Amid an ongoing standoff over a multibillion-dollar dam project on the Nile river, Sudan said it was facing a security threat from its border with neighboring Egypt and Eritrea.
"Sudan's national army has sent part of its forces to this area to protect Sudan's security as we have information that some parties are targeting us," Sudanese Foreign Minister Ibrahim Ghandour told a joint news conference with his Ethiopian counterpart Workneh Gebeyehu in Khartoum Sunday, as reported by Anadolu Agency (AA).
"Sudan doesn't talk about a specific build-up by a specific country, but we are talking about a threat to our territories from the eastern border," the Sudanese top diplomat said. "There are some opposition forces on the eastern border; this is why we are anticipating whatever danger can come from there," he added.
Last Saturday, Sudan closed its border with Eritrea and sent thousands of troops to the Kassala state near the border.
Earlier, an Ethiopian newspaper, Addis Fortune claimed that Egypt proposed for Sudan's exclusion from the negotiations and to proceed with Ethiopia only, while getting the World Bank involved to resolve the conflict. Ethiopian Foreign Minister Gebeyehu denied media reports, saying that "There is no any intention to exclude Sudan."
On Jan. 4, Sudan had recalled its ambassador from Egypt for consultation, amid tension with Cairo over a disputed border region, Halayeb. The country has said a 2016 maritime demarcation agreement between Egypt and Saudi Arabia infringes on its territorial waters. The waters in question are off the coast of an Egyptian-held border region claimed by Sudan. Cairo reacted to the move by saying that it was assessing the situation to give an "appropriate response."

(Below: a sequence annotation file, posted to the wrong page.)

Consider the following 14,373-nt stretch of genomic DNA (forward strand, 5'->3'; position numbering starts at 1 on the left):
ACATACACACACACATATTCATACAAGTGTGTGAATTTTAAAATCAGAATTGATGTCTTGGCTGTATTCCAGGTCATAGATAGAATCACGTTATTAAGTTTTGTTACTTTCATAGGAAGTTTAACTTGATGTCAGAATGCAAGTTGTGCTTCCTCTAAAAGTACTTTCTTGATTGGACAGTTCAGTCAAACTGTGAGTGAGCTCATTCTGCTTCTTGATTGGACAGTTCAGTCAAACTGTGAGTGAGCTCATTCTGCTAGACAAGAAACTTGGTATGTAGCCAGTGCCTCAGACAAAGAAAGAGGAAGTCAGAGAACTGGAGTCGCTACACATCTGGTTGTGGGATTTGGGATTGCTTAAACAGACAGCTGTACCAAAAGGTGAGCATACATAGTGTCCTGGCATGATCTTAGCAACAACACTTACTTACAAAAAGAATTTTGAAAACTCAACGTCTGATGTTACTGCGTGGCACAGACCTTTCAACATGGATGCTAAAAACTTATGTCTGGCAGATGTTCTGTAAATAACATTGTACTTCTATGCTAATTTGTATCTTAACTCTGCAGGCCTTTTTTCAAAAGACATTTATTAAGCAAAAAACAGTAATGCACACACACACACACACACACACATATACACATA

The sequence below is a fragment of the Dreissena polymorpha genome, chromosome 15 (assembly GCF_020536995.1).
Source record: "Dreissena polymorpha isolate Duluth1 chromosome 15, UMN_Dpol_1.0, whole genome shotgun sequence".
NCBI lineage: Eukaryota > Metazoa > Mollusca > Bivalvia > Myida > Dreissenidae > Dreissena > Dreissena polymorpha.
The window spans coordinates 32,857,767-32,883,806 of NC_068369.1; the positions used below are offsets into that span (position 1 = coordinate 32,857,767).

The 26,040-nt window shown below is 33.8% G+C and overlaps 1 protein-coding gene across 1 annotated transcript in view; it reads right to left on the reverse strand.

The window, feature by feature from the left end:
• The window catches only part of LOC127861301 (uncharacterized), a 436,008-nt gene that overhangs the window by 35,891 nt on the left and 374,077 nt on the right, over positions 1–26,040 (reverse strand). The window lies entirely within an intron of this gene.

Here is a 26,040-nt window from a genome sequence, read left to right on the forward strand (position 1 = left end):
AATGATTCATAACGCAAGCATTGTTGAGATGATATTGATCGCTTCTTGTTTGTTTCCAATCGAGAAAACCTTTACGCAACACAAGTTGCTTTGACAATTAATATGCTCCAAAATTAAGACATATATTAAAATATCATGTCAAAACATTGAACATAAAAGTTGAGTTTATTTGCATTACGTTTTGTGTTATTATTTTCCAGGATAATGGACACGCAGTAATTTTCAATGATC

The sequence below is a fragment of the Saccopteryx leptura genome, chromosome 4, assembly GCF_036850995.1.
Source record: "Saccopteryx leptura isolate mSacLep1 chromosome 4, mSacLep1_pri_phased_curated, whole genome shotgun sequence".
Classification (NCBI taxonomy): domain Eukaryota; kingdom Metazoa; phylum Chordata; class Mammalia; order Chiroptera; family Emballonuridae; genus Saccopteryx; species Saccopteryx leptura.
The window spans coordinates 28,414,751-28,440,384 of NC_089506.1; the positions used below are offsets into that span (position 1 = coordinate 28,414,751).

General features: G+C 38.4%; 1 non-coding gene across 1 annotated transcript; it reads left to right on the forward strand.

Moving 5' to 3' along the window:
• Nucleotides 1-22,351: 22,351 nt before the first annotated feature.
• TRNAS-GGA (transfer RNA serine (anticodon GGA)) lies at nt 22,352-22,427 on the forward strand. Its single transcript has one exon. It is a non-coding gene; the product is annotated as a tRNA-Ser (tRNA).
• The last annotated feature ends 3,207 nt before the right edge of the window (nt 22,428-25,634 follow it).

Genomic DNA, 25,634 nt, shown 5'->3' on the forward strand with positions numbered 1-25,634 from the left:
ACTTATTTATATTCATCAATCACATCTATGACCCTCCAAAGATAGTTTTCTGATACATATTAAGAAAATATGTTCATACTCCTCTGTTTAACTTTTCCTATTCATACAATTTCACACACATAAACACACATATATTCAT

Construction of the Grand Ethiopian Renaissance Dam (GERD), the largest hydroelectric dam project in Africa, has poisoned relations between Egypt, Ethiopia and Sudan. The dispute centers on the control of a section of the Nile that stretches 6,695 kilometers from Lake Victoria to the Mediterranean and is the economic lifeblood of all three countries.
Cairo says the dam would threaten water supplies that have fed Egypt's agriculture and economy for thousands of years. Cairo fears the 6,000-megawatt dam will reduce the flow it depends on for drinking water and irrigation. Egyptian officials say safeguarding the country's quota of Nile water is a matter of national security.
Ethiopia says the GERD, which it hopes will help make it Africa's largest power exporter, will have no major effect on Egypt. It accuses Cairo of flexing its political muscle to deter financiers from backing other Ethiopian power projects. Delegations from Egypt, Sudan and Ethiopia met in Cairo in November to approve a study by a French firm commissioned to assess the dam's environmental and economic impact, but negotiations stalled when they failed to agree on the initial report with each blaming others for blocking progress.
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